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Oil prices fell on Monday after data showed weakening imports and exports in China, the world's second-largest oil consumer, raising the prospect of a slowdown in fuel demand.
China's exports fell by the most in two years in December while imports contracted, official figures showed, pointing to further weakness in what is also the world's second-largest economy.
Monday's losses accelerated sharply heading into the settlement for major crude benchmarks.
Brent crude, the international benchmark, fell $1.48, or 2.5 percent, to $59 a barrel around 2:30 p.m. ET, trading as low as $59.37 intraday. U.S. crude ended Monday's session down $1.08, or 2.1 percent, at $50.51.
"Both imports and exports disappointed expectations and are set to revive fears about a global growth slowdown," said Norbert Ruecker, head of macro and commodity research at Swiss bank Julius Baer.
Crude gave up an earlier gain following the release on Monday of the Chinese figures, the latest to point to an economic slowdown since the second half of 2018. Asian stock markets also slipped and European equities fell in early trade.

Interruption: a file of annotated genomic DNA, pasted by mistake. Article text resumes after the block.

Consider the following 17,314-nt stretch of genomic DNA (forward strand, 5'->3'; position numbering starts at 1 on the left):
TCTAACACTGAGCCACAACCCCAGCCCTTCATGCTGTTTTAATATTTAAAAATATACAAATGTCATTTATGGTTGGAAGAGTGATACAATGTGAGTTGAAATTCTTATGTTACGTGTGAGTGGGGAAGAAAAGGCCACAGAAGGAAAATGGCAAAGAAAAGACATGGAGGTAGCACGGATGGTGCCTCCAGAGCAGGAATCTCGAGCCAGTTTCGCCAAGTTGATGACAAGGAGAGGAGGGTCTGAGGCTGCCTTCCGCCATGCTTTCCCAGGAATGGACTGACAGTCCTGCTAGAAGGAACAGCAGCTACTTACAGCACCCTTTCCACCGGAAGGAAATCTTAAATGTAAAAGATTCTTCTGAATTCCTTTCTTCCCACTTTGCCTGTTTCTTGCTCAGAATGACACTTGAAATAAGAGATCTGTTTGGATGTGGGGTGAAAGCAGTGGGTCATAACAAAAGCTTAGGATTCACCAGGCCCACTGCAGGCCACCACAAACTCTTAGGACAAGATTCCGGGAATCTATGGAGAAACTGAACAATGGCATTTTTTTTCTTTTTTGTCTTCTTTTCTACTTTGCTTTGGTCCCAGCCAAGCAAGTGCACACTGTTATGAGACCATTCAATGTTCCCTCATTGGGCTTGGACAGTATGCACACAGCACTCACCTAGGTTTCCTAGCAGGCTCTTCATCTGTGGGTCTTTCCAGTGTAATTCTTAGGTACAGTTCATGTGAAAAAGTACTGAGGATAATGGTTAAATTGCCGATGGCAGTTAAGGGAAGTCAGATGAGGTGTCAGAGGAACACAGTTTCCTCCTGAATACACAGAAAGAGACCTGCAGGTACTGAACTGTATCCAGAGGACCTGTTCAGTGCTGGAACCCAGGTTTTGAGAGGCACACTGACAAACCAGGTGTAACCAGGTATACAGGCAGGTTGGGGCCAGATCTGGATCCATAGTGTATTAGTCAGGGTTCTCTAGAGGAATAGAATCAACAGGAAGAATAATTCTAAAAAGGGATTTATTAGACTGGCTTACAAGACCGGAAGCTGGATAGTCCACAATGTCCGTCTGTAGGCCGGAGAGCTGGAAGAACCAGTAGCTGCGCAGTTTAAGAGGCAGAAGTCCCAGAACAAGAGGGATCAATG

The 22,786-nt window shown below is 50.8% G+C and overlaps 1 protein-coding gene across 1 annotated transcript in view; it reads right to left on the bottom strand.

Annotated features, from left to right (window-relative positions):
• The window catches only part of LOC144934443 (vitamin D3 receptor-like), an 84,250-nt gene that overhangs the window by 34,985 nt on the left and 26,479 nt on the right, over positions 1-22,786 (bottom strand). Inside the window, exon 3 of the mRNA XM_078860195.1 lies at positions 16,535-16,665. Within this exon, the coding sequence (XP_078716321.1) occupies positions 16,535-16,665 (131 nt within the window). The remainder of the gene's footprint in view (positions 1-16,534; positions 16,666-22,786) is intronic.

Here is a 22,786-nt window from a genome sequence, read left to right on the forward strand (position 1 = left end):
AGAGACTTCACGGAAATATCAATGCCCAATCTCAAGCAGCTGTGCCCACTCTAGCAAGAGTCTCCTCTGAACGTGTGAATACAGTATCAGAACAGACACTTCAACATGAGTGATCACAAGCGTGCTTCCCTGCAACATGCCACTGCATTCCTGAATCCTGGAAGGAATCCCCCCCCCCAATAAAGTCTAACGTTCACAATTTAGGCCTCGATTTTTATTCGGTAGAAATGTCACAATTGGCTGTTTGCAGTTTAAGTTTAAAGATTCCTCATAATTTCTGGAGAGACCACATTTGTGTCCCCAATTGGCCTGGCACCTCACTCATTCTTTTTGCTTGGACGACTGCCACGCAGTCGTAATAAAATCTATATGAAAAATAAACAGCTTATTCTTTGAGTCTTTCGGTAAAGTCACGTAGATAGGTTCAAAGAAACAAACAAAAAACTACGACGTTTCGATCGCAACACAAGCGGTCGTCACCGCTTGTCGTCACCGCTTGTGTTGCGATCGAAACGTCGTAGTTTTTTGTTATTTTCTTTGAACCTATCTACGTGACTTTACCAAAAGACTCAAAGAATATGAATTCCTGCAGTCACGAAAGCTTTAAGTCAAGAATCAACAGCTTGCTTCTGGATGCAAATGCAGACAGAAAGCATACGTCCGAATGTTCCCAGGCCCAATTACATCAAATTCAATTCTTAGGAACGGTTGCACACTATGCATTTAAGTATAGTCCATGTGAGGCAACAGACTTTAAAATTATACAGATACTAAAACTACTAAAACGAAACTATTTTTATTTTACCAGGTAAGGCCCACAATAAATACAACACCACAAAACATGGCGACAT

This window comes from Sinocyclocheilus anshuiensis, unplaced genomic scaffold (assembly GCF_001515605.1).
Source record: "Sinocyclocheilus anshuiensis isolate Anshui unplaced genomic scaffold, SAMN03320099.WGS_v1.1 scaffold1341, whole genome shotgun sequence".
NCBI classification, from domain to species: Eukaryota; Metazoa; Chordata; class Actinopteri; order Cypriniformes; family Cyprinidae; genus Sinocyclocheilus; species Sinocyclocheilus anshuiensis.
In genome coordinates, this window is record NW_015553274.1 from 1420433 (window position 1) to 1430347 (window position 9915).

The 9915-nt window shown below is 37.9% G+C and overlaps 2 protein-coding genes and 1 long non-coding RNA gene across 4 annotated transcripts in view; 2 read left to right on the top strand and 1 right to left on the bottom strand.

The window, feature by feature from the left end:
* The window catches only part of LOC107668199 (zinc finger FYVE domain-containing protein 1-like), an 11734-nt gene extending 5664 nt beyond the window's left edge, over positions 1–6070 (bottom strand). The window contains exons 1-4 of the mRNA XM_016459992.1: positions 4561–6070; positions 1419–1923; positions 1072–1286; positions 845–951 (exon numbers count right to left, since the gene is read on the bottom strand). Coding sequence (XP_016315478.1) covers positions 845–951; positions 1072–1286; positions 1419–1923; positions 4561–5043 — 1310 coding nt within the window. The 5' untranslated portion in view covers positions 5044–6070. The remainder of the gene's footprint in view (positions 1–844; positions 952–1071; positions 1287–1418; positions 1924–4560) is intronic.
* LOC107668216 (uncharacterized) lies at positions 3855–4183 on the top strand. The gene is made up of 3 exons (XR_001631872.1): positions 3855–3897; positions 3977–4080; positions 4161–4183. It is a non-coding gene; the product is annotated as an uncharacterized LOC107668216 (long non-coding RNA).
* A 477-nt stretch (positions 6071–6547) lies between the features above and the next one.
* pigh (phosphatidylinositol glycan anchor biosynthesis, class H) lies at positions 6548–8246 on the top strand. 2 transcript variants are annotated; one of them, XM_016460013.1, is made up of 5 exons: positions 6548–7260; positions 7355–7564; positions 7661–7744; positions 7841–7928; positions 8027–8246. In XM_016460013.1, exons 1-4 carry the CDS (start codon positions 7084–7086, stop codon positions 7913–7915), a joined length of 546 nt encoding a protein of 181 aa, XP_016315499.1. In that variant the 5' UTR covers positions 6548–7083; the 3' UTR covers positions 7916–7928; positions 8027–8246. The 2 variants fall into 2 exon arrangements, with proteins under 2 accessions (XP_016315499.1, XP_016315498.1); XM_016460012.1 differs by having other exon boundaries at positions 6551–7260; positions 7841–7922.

"Oil prices are getting weighted down by the prospects of weaker economic growth in China," Stephen Innes of futures brokerage Oanda said in a report.
"This data drives home just how negative of an impact trade war is having on the Chinese and perhaps global economy."
Despite concern about the outlook, there is little sign that Chinese oil demand has weakened yet. China's crude imports in December surged nearly 30 percent from a year earlier, Reuters calculations of customs data showed.
Oil is drawing support from supply cuts led by the Organization of the Petroleum Exporting Countries and non-OPEC allies, including Russia.
The group of producers, known as OPEC+, agreed in December to cut oil output by 1.2 million barrels per day starting in January to prevent a supply glut and boost prices.
Saudi Arabia's Energy Minister Khalid al-Falih said on Monday that he is not worried about a global slowdown hurting oil demand as of yet.
"The global economy is strong enough, I'm not too concerned. If a slowdown happens, it will be mild, shallow and short," he told reporters in Abu Dhabi.
Crude futures have rallied recently after sinking to one-and-a-half year lows reached in late December.
"There's a close proximity to $50 (for WTI)," said Bob Yawger, director of futures at Mizuho in New York. "There's a significant amount of new length in the market in crude oil and interest in keeping the market above that number."
Al-Falih said on Sunday the oil market was "on the right track" and there was no need for an extraordinary OPEC meeting before its next planned gathering in April.
— CNBC's Tom DiChristopher contributed to this report.